The Advertising Standards Authority (ASA) has hit out at sexualised advertising within the mobile games industry, often targeting younger audiences. The FT noted that free “hyper-casual” games are particularly vulnerable to declining ad spend, as in-app advertising is their primary source of revenue. Louise Shorthouse, senior games analyst at Ampere Analysis, added that these ads tend to rely on “shock value” to gain attention. “Getting a consumer within the game can be enough for them to profit,” she said. “They simply need eyeballs, not wallets.”

Xperi Launches TiVo OS for Smart TVs
Xperi Holding Corporation announced on Wednesday the launch of its independent media platform, TiVo OS. Billed as a “neutral platform”, TiVo OS is said to hand control of the user experience to original equipment manufacturers (OEMs). Shipments of Vestel smart TVs powered by TiVo will begin shipping in Europe next year, the company confirmed.

CMA Scrutinises Microsoft/Activision Blizzard Takeover
The Competition and Markets Authority (CMA) has raised concerns over Microsoft’s planned purchase of Activision Blizzard, citing potential threats to competition in the gaming sector. Due to Microsoft’s size and Activision Blizzard’s market position, “the CMA is concerned that if Microsoft buys Activision Blizzard it could harm rivals, including recent and future entrants into gaming, by refusing them access to Activision Blizzard games or providing access on much worse terms.” The regulator is proceeding to an in-depth Phase 2 investigation.

Synchronized Brings Smart Ad Breaks to TF1
Synchronized was selected by TF1 to integrate Smart Ad breaks into programming on MyTF1 and TF1’s linear channels. The ad tech firm said the service enables content owners to automatically identify the optimum placement for ad breaks in a video, while ensuring the integrity of the content. Synchronized also provides automated thumbnail creation for the French broadcaster.

The Week in TV

Bertelsmann’s Rabe Urges Regulators to Approve M6/TF1 Merger
Bertelsmann chief executive Thomas Rabe has warned that blocking the merger between M6 and TF1 would have a “profound impact” on the European TV sector, the FT reported on Wednesday. The French competition watchdog expressed concerns that the combined entity would control approximately 75 percent of the French advertising market, but Rabe argues that the definition of a “relevant market” should be broadened to account for streaming giants introducing advertising to their platforms. 

The German broadcaster has been linked to the acquisition of ProSiebenSat. 1, and Rabe worries that blocking the French merger sets a dangerous precedent. “If the authorities decide against this combination, it is a lost opportunity, not only for this year but for the long term,” he said. “If this deal does not go through in France then it is going to be very difficult for a similar deal to go through in Germany and other countries.”

Canal+ Drops TF1 Over Payment Row
Canal+ will cease broadcasting TF1 channels due to the latter’s “unreasonable” payment negotiations, Canal+ Group has announced. The Vivendi-owned broadcaster accused TF1 of leveraging its dominance to demand “substantial remuneration” for its free channels. The Bouygues-owned network hit back, blaming Canal+ for “depriving” and “penalising” paying subscribers. TF1 added that it remains open to further discussion.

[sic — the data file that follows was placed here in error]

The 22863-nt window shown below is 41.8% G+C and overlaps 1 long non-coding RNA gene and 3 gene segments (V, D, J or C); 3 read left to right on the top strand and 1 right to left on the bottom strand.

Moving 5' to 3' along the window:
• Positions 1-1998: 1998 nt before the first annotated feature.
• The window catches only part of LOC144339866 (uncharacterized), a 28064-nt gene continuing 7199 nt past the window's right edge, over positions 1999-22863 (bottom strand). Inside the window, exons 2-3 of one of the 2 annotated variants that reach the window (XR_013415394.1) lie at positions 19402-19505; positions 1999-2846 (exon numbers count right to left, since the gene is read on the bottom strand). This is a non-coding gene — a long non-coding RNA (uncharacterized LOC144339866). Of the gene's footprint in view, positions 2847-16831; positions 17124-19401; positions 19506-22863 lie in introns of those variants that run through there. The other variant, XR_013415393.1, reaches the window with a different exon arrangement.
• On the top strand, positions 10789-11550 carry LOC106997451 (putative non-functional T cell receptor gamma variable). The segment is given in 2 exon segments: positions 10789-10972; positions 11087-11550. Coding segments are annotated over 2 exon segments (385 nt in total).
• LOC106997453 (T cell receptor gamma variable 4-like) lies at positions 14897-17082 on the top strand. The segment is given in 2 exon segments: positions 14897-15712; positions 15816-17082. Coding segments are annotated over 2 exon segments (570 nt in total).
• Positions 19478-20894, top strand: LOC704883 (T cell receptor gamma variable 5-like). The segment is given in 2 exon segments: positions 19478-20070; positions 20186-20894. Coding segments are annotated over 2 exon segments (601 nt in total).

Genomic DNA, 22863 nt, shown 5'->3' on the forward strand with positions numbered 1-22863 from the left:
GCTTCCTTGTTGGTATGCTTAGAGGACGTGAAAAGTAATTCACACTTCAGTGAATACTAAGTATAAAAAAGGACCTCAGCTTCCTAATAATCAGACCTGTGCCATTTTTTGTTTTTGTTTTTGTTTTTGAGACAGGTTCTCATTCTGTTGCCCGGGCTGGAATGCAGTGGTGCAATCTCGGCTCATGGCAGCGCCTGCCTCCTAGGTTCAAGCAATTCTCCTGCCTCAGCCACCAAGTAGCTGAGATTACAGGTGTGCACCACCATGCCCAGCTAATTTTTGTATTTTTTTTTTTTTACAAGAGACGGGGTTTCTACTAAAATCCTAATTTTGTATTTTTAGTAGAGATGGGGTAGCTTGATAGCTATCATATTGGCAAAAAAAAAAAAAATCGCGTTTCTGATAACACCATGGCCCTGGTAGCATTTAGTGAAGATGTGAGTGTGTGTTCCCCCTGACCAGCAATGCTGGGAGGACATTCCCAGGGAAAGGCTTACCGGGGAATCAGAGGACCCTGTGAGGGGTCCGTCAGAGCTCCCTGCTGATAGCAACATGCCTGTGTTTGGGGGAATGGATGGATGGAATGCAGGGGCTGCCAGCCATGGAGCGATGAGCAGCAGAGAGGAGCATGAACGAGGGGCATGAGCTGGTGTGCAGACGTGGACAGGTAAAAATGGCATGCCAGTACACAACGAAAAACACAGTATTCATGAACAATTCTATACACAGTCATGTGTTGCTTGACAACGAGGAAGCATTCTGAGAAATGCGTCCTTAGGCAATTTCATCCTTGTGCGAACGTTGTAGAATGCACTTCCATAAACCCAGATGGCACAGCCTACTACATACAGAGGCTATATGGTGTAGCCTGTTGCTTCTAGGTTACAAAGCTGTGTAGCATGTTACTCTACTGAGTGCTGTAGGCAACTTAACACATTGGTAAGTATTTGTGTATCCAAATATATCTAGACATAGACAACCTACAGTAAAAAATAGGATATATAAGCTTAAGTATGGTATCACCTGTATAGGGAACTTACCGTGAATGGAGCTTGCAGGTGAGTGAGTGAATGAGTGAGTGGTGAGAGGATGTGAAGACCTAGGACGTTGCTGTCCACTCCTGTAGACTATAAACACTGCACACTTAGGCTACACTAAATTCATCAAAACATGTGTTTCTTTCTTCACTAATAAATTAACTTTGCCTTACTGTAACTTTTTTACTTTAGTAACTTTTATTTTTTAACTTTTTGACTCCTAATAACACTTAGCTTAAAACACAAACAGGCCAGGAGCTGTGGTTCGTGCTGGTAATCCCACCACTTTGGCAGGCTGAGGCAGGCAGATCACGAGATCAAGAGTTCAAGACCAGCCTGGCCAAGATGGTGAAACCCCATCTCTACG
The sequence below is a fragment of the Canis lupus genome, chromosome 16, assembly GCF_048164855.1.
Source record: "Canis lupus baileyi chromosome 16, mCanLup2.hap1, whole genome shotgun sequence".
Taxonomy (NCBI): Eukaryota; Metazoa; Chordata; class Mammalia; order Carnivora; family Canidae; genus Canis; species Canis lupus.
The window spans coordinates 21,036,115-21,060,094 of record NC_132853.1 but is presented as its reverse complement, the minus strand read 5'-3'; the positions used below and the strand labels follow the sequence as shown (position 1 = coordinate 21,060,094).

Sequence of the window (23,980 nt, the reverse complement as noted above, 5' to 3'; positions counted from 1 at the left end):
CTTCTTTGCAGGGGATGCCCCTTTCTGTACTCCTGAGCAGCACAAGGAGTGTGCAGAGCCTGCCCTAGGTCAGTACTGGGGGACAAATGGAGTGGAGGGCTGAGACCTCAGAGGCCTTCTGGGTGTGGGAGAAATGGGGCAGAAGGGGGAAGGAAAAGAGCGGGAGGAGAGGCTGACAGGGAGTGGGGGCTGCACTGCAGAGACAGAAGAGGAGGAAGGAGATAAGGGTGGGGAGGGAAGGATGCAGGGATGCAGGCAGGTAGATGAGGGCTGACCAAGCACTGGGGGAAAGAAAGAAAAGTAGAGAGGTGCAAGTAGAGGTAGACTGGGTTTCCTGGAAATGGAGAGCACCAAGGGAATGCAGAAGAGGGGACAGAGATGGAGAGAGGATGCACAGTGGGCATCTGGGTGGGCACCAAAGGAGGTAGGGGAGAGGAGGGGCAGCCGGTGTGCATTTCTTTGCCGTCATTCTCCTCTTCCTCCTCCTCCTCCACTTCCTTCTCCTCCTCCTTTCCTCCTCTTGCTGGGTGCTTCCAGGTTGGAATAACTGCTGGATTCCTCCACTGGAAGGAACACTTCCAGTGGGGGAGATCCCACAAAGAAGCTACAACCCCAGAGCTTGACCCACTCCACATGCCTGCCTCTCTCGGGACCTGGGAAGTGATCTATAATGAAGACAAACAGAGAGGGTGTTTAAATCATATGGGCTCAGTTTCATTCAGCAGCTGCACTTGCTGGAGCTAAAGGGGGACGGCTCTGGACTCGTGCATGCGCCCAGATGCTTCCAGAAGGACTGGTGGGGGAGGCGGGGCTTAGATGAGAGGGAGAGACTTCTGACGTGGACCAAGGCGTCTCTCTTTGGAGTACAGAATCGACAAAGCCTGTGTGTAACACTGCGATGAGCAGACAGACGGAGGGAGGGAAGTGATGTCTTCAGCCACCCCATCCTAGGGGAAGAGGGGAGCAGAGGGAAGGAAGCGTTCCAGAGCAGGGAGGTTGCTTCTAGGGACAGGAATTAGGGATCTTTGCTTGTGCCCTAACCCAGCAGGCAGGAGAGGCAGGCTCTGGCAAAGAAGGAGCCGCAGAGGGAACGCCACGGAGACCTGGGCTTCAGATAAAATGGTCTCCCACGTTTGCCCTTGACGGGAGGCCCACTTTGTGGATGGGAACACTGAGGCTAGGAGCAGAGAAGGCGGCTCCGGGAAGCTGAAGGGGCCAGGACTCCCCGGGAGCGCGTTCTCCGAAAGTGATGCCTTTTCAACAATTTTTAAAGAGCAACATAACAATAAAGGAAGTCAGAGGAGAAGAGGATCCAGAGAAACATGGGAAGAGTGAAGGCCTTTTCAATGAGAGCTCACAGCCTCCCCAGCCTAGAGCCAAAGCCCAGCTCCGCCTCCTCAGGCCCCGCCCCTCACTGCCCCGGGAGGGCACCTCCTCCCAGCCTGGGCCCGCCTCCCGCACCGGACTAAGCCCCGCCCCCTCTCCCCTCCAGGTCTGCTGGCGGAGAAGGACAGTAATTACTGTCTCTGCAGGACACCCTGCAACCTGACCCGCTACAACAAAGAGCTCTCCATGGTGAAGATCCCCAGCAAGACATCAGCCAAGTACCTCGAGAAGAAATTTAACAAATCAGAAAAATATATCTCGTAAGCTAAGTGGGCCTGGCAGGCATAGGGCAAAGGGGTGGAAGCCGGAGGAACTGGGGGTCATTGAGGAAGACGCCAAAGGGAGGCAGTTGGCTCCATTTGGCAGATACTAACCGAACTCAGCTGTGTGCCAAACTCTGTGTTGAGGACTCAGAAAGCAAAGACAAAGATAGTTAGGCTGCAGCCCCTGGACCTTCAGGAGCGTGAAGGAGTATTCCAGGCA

European Commission Approves RTL/ProSiebenSat.1 Joint Venture
This week the European Commission approved the creation of a joint venture between RTL Deutschland and ProSiebenSat.1’s Seven.One Entertainment Group. The initiative aims to grow the availability and accessibility of addressable TV advertising across Europe. The Commission said the proposed merger raises no competition concerns, due to the limited revenues and assets of the pairing in the European economic area.

Roku TV Launches in Germany
Roku TV has landed in Germany, following the arrival of Roku streaming players in 2021. Metz Blue and TCL will launch Roku-powered smart TVs in the market from October, the company confirmed. The TVs carry streaming services such as Netflix and Pluto TV, in addition to supporting Alexa, Google Assistant and Siri. Roku TV first came to Europe in 2019 when it launched in the UK.

Warner Bros. Discovery/BT Close Joint Venture Deal
Warner Bros. Discovery and BT closed their joint venture transaction this week, combining BT Sport and Eurosport UK into a new sports brand. The companies said the networks will initially retain their separate product propositions before launching in the market “over time.” The board of directors is an equal split between the two companies, with the chairperson nominated on a rotating basis, starting with BT Consumer CEO Marc Allera.

US Families Turning Away from Linear TV
US families are shifting away from linear TV, a Future Today study has revealed. The report found that 62 percent do not have access to linear TV, and 90 percent say they rarely watch it. According to parents, 60 percent of children who see adverts talk to them about the ads afterwards, and 52 percent ask them to buy what they saw. “Kids are the CEO of the streaming household,” said Future Today co-founder Vikrant Mathur. “For brands that are trying to connect with millennial parents, having a presence on Kids & Family channels not only provides a conduit to the entire household but also sparks conversations that create lasting brand equity.”

FanDuel Gambles on Sports Betting Channels
Sports betting firm FanDuel Group is launching a linear TV network and OTT platform this month. FanDuel TV will be distributed by Comcast Xfinity, Spectrum, Verizon FIOS, DirectTV, DISH, Cox Communications, FuboTV, YouTubeTV and Hulu; FanDuel+ on Roku, Apple TV and Amazon Fire. Alongside horse racing, the content includes 3,000 hours of live sports including the professional basketball leagues of Australia, China, France and Germany.

The Week for Publishers

Washington Post Ad Revenues and Digital Subscriptions Stall
The Washington Post is on course to lose money this year, according to a report from the New York Times, as the newspapers ad revenues and digital subscriptions have both stagnated. Digital ad revenue was down fifteen percent in the first half of this year according to the Times. The Post is now considering job cuts, according to the report.